As school year starts, more veggies on the menu

U.S. First Lady Michelle Obama holds a plate of food while walking down the school lunchline in the cafeteria at Parklawn Elementary School in Alexandria, Va., Jan. 25, 2012.

Stacey Vanek Smith: It's back-to-school time -- which means it's back-to-school lunch time. This year, kids lunch choices are going to be a little different, as Marketplace's Adriene Hill reports.


Adriene Hill: Public school cafeterias serve nearly 32 million kids every day. Which, if you think about it, is a whole lot of pizzas. And now, under new federal guidelines, a whole lot more fruits and vegetables. Which may require a little getting used to.

Janey Thornton: People say, oh, kids don't eat fruits and vegetables. Well, the reason they don't eat it is they don't know what it is, they've not seen it at home.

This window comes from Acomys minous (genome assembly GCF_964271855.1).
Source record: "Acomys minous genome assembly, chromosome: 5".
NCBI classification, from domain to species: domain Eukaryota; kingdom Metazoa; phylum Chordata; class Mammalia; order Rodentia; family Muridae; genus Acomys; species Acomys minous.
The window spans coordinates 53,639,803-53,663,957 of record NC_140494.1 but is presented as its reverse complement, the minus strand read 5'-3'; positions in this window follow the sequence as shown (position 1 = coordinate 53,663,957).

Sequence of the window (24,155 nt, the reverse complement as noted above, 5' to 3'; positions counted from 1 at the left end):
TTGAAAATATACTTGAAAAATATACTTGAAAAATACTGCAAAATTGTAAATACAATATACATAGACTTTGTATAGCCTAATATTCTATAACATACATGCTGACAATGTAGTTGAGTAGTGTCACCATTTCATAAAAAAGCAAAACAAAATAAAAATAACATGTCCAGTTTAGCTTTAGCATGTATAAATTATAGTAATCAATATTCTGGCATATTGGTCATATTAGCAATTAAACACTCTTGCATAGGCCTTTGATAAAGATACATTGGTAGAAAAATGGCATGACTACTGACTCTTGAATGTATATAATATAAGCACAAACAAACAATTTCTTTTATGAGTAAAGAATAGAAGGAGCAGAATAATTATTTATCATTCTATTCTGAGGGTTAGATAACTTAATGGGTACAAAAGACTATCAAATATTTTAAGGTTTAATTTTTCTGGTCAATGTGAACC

Dr. Janey Thornton is deputy undersecretary at the U.S. Department of Agriculture.

Under the new guidelines, kids have to take a fruit or a vegetable at lunch. Made-over menus also include more whole grains and healthier milk choices. But the change doesn't come cheap. David Binkle is interim director of food services for Los Angeles schools.

David Binkle: With the new rules, we'll expect to see about a 12 percent increase in the cost.

Nationwide, the veggier/fruitier/healthier lunches are expected to cost an extra $3 billion over the next five years.

I'm Adriene Hill for Marketplace.

About the author

Adriene Hill is the senior multimedia reporter for LearningCurve.

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